Nestling among the richly wooded hills and valleys of the County of Wellington, and not far from the thriving village of Hespeler, lies Puslinch Lake, a sheet of water rejoicing in a name which is decidedly not especially euphonious, but is derived from a little incident characteristic of the history of the early settlers and of the trifling events that give rise to the names of some of the most beautiful and romantic of Canadian scenes.
In the days when Western Canada was one vast forest, scarcely broken by a few clearings of very limited extent, a family from the Niagara district penetrated as far as this locality, and attracted by the glistening waters of a lake which appeared among the dark green foliage of the forest, made their way towards it. When they had nearly arrived upon its margin, their wagon came to a standstill, stuck hard and fast in the swampy ground near a thicket composed for the most part of “pitcher plants”. For hours they toiled to extricate it, but to no purpose. At length, they were agreeably surprised by the appearance of a man named Lynch, who had for some time lived near the spot, and who very kindly offered his services. “Push Lynch”, said the new settler, as with renewed hope he put his shoulders to the wheel, and between them they managed to get the wagon out of the swamp. So relieved was the emigrant on finding himself onec more able to proceed, that in commemoration of the event and the aid received from the stranger, he named the lake “Push Lynch”, which has since degenerated into “Pushlinch” and “Puslinch”.
As I before remarked, the scenery round the lake is exceedingly pretty, and if it was better known would be sure to attract a large number of visitors, who rejoice in the sight of the picturesque. And as the waters of the lake are well stocked with fish, the disciples of the “gentle art” would also congregate more numerously than they do now. Close to the margin of the lake stands a little hotel where all the necessary bait, fishing tackle, et cetera can be procured by those who seek to ensnare the denizens of Puslinch Lake. Boats can also be obtained here.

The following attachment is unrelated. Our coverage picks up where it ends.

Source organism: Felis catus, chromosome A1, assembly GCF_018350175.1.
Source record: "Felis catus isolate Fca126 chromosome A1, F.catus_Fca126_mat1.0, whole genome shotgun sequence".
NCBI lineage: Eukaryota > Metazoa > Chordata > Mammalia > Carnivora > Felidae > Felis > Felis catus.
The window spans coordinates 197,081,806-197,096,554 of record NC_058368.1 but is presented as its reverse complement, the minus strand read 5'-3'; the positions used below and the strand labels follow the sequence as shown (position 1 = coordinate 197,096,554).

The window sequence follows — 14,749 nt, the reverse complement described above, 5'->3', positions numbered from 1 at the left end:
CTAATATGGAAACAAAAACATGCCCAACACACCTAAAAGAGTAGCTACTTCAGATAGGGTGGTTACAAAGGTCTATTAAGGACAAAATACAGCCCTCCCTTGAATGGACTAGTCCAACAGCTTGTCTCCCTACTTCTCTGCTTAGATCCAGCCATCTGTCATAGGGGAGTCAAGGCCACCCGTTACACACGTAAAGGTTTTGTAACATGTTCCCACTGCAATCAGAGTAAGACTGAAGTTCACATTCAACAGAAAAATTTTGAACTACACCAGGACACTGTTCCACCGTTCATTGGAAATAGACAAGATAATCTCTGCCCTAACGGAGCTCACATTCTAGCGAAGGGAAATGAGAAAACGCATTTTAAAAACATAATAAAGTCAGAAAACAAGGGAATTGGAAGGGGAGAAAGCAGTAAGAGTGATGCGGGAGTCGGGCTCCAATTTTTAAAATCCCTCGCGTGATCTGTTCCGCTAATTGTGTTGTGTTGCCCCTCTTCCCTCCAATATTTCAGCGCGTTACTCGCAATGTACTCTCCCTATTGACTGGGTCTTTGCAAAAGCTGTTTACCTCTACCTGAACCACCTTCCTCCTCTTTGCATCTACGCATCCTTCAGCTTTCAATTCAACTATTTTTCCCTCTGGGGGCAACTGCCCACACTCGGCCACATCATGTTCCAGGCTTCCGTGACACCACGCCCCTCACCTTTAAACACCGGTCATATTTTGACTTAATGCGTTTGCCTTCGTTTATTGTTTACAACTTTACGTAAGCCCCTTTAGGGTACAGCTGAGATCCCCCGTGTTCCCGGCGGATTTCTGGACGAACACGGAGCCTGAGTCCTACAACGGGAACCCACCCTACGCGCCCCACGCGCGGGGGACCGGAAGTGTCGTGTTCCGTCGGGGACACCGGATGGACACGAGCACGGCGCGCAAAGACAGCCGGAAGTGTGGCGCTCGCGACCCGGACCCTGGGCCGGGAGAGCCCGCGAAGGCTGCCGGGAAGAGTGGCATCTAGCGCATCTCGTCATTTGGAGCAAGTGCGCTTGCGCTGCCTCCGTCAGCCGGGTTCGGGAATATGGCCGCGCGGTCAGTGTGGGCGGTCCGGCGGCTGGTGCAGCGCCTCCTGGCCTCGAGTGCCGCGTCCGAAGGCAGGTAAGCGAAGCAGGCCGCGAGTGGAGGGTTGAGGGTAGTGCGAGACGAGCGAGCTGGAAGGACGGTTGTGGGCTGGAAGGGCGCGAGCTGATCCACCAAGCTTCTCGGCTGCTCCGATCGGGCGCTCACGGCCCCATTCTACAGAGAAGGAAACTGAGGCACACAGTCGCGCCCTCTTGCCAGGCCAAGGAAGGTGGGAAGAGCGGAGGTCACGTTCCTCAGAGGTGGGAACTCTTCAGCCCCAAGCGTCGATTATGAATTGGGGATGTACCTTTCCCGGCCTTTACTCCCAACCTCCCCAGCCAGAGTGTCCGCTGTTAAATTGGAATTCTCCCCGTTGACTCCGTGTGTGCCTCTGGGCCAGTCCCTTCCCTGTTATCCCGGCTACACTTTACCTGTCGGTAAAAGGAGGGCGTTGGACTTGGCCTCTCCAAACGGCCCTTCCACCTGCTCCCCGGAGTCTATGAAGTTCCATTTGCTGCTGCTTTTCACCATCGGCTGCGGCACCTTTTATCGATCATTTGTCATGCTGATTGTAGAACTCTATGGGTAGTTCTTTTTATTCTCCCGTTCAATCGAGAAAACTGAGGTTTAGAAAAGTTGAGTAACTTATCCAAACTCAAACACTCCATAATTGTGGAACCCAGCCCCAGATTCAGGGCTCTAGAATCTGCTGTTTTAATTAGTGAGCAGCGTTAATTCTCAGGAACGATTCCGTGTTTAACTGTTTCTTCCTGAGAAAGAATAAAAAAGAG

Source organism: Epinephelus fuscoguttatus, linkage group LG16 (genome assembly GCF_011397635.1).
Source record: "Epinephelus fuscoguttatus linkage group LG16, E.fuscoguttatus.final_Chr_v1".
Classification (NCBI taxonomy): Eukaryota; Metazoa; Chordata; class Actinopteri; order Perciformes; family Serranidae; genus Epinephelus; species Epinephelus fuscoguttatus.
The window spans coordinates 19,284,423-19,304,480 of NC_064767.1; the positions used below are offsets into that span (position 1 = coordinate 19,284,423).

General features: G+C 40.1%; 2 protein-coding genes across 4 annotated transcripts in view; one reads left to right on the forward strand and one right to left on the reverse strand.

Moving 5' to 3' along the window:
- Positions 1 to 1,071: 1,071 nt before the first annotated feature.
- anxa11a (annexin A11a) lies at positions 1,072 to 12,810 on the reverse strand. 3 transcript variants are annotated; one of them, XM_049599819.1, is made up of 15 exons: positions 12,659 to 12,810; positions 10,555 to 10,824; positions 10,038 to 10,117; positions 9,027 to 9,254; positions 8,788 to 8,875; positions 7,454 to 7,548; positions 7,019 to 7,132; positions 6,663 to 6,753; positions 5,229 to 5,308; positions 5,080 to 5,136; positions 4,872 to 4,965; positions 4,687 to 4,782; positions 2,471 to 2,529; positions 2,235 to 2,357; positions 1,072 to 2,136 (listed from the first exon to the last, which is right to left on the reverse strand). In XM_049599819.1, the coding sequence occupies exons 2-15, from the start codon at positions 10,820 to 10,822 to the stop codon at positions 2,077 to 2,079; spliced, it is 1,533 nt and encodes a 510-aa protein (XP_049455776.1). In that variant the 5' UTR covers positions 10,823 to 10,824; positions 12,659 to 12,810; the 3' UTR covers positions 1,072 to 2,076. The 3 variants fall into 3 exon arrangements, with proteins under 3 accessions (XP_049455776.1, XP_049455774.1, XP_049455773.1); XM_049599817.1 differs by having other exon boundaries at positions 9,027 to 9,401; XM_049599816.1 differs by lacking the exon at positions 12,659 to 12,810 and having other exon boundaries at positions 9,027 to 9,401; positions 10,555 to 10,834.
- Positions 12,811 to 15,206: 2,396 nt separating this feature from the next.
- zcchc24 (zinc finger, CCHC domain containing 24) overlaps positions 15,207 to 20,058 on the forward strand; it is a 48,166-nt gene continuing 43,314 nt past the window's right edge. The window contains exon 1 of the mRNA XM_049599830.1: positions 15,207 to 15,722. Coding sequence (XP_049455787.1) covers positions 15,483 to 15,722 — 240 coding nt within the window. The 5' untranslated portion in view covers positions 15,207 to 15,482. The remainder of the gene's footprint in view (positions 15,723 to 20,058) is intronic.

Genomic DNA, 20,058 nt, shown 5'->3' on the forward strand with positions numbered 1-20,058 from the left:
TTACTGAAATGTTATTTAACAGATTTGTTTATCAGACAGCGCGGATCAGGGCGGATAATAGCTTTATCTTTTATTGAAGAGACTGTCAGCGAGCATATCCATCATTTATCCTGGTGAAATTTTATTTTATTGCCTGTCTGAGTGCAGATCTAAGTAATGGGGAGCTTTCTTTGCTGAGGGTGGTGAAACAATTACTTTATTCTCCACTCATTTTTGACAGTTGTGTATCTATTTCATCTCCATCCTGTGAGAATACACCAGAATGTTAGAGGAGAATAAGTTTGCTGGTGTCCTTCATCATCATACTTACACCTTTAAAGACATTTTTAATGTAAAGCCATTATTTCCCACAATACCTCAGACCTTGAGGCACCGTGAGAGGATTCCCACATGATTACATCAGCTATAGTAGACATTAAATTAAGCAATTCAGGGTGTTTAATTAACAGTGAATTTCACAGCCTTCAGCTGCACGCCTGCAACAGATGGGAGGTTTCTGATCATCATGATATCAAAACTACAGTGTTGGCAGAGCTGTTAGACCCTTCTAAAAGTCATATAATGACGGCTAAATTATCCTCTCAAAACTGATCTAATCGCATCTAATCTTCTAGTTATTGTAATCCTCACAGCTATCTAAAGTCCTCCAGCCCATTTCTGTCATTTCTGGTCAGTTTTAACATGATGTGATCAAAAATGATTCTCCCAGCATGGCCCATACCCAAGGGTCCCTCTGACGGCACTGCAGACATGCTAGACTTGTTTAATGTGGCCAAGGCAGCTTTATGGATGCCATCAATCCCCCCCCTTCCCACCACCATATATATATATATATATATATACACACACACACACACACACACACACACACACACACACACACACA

Near the centre of the lake is a very pretty island of some considerable extent, on which stands the foundation of a structure intended for a convent, which has not as yet been completed. The best spot for fishing is off this island.
The way to reach Puslinch Lake is to proceed via Hespeler, an exceedingly good specimen of a Canadian village, which is, I am happy to know, in a thriving and prosperous condition. The large manufactory of J. Hespeler, Esq., affords constant employment for a number of hands. I may also be allowed to mention that Hespeler is noted for the manufacture of exceedingly good whiskey.
The road from Hespeler to the lake is filled with pretty glimpses of Canadian rural scenery. Rich farms in the highest state of cultivation, with substantial barns and farm buildings, may be seen on every side, and thick forests, green meadows, and fields of waving corn, are interspersed together, while here and there the waters of a tiny stream, which flows for the most part among the woods and thickets, hiding like a bashful beauty, too timid to be seen, finds its way noiselessly along to the bosom of the pretty lake. And in the dark pools, and beneath the known of that romantic stream, trout, all shining with silver scales and ruddy stars, hide themselves away, and may occasionally be lured out of their native element by the temptation of a good fat worm, for there is no room for the most expert Waltonian to throw a fly, so thick the tangled copse-wood grows, and so thickly do the branches of the trees cluster to protect the brook upon its travels.
If anyone wishes to enjoy a pleasant holiday far from the city’s din and bustle, and among the beauties of Nature in her loveliest form, he cannot do better than take the Great Western Railway train to Hespeler, and, on the margin of the lake or beneath the cool shade of the forest trees beside the little stream, which night and day through all the sweet summer time sings the same melodious measure, enjoy the “dolce far niente” to his heart’s content.
August 13th 1867.
From the Hespeler Herald newspaper